stale [steıl] adj
[Date: 1200-1300; Origin: Probably from Old French estale 'standing still, settled', from estal 'standing place']
1.) bread or cake that is stale is no longer fresh or good to eat
≠ ↑fresh
French bread goes stale (=becomes stale) very quickly.
stale cake
2.) air that is stale is not fresh or pleasant
≠ ↑fresh
the smell of stale smoke
3.) not interesting or exciting any more
stale jokes
Other marriages might go stale , but not theirs.
4.) if you get stale, you have no new ideas, interest, or energy, because you have been doing the same thing for too long
If you stay in the job for more than 10 years, you get stale .
He was becoming stale and running out of ideas.
>staleness n [U]

Dictionary of contemporary English. 2013.

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  • stale — [ steıl ] adjective * 1. ) stale food such as bread is old and no longer fresh: a package of stale crackers get/go stale: Wrap the bread up well or it ll get stale. 2. ) used for describing something that does not smell fresh or pleasant: stale… …   Usage of the words and phrases in modern English

  • Stale — Stale, a. [Akin to stale urine, and to stall, n.; probably from Low German or Scandinavian. Cf. {Stale}, v. i.] 1. Vapid or tasteless from age; having lost its life, spirit, and flavor, from being long kept; as, stale beer. [1913 Webster] 2. Not… …   The Collaborative International Dictionary of English

  • stale — adj: impaired in legal effect or force by reason of not being used, acted upon, or demanded in a timely fashion the search warrant was invalid because it was based on stale information a stale claim Merriam Webster’s Dictionary of Law. Merriam… …   Law dictionary

  • stale — stale1 [stāl] adj. staler, stalest [ME, prob. via Anglo Norm < OFr estale, quiet, stagnant < Gmc * stall: for IE base see STILL1] 1. having lost freshness; made musty, dry, bad, etc. by having been kept too long; specif., a) flat; vapid;… …   English World dictionary

  • Stale — (st[=a]l), n. [OE. stale, stele, AS. st[ae]l, stel; akin to LG. & D. steel, G. stiel; cf. L. stilus stake, stalk, stem, Gr. steleo n a handle, and E. stall, stalk, n.] The stock or handle of anything; as, the stale of a rake. [Written also… …   The Collaborative International Dictionary of English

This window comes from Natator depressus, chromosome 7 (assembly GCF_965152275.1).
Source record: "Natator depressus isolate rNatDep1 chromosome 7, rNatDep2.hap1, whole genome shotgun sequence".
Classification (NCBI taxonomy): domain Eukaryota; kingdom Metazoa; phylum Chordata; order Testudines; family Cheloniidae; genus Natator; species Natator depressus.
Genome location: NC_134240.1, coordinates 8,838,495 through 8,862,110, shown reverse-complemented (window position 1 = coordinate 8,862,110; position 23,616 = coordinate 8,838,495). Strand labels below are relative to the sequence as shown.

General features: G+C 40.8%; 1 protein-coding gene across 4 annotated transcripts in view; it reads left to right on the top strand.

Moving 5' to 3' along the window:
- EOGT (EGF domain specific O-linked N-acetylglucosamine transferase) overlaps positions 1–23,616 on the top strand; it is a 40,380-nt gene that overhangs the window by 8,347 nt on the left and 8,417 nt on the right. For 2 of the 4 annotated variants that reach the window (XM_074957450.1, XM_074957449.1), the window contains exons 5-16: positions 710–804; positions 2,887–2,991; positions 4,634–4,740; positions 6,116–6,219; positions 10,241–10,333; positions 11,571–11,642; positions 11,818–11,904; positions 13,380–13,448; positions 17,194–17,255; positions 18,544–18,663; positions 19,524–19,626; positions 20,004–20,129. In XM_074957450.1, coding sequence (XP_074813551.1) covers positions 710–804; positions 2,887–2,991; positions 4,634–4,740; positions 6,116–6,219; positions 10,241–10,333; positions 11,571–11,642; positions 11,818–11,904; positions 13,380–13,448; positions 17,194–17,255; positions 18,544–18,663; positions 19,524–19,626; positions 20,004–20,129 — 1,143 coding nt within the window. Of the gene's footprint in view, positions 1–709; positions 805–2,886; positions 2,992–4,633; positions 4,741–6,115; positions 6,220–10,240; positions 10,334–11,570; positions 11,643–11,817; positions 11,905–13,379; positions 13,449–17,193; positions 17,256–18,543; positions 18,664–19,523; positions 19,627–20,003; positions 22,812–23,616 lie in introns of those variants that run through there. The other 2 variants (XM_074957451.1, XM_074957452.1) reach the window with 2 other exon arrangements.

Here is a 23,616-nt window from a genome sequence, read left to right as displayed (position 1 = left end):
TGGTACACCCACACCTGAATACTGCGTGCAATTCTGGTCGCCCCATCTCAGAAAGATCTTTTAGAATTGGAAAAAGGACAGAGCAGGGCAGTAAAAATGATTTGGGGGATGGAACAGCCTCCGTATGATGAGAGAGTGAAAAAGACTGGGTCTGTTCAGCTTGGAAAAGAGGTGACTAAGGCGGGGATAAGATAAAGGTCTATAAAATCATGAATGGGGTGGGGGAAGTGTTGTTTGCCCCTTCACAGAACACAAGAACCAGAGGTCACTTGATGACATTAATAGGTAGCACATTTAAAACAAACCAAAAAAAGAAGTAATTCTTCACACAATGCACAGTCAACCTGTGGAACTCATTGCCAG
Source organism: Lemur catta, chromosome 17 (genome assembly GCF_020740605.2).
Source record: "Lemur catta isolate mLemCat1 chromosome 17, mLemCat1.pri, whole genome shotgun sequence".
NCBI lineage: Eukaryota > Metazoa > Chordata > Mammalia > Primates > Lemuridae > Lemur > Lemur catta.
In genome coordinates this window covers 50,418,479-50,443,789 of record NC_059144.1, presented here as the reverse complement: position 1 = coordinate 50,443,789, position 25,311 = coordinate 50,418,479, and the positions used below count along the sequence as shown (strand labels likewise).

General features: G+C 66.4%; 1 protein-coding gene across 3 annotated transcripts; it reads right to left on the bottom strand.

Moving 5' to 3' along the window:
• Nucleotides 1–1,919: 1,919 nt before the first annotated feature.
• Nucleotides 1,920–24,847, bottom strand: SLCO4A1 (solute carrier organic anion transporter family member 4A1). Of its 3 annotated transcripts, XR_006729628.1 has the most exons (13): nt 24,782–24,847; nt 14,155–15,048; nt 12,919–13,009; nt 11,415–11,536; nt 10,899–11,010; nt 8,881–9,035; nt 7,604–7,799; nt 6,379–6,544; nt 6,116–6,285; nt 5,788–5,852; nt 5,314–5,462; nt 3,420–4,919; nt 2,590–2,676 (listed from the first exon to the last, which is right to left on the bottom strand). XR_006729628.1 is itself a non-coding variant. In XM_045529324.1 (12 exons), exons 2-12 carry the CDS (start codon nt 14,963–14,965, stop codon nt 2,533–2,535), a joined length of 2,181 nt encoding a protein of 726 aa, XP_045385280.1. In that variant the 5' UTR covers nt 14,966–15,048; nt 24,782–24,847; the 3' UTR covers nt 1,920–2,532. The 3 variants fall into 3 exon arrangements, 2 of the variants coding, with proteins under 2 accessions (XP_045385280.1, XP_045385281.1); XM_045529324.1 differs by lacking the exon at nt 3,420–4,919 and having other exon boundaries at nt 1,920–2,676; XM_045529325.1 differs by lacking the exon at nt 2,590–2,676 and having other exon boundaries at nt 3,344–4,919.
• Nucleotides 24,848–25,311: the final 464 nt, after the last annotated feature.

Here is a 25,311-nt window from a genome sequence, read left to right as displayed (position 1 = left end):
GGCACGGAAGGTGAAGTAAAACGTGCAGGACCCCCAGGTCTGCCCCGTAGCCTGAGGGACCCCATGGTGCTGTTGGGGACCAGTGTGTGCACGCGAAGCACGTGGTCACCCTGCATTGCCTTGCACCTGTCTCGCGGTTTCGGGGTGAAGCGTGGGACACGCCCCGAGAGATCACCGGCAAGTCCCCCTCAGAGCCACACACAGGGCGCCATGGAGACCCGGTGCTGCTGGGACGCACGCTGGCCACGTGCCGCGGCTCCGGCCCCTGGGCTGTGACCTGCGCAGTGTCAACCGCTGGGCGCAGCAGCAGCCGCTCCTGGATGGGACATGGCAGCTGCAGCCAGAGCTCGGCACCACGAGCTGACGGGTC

• Stale — Stale, n. [See {Stale}, a. & v. i.] 1. That which is stale or worn out by long keeping, or by use. [Obs.] [1913 Webster] 2. A prostitute. [Obs.] Shak. [1913 Webster] 3. Urine, esp. that of beasts. Stale of horses. Shak. [1913 Webster] …   The Collaborative International Dictionary of English

  • stale — {{/stl 13}}{{stl 8}}przysł. {{/stl 8}}{{stl 7}} w sposób ciągły, nieustanny, nieprzerwany; bezustannie, bez przerwy, bez ustanku, przez cały czas : {{/stl 7}}{{stl 10}}Stale upominać kogoś. Stale uczyć się. Stale mówił to samo. {{/stl 10}} …   Langenscheidt Polski wyjaśnień

  • Stale — Stale, v. i. [Akin to D. & G. stallen, Dan. stalle, Sw. stalla, and E. stall a stable. [root] 163. See {Stall}, n., and cf. {Stale}, a.] To make water; to discharge urine; said especially of horses and cattle. Hudibras. [1913 Webster] …   The Collaborative International Dictionary of English

  • Stale — Stale, n. [Cf. OF. estal place, position, abode, market, F. [ e]tal a butcher s stall, OHG. stal station, place, stable, G. stall (see {Stall}, n.); or from OE. stale theft, AS. stalu (see {Steal}, v. t.).] 1. Something set, or offered to view,… …   The Collaborative International Dictionary of English

  • Stale — Stale, v. t. [imp. & p. p. {Staled} (st[=a]ld); p. pr. & vb. n. {Staling}.] To make vapid or tasteless; to destroy the life, beauty, or use of; to wear out. [1913 Webster] Age can not wither her, nor custom stale Her infinite variety. Shak. [1913 …   The Collaborative International Dictionary of English

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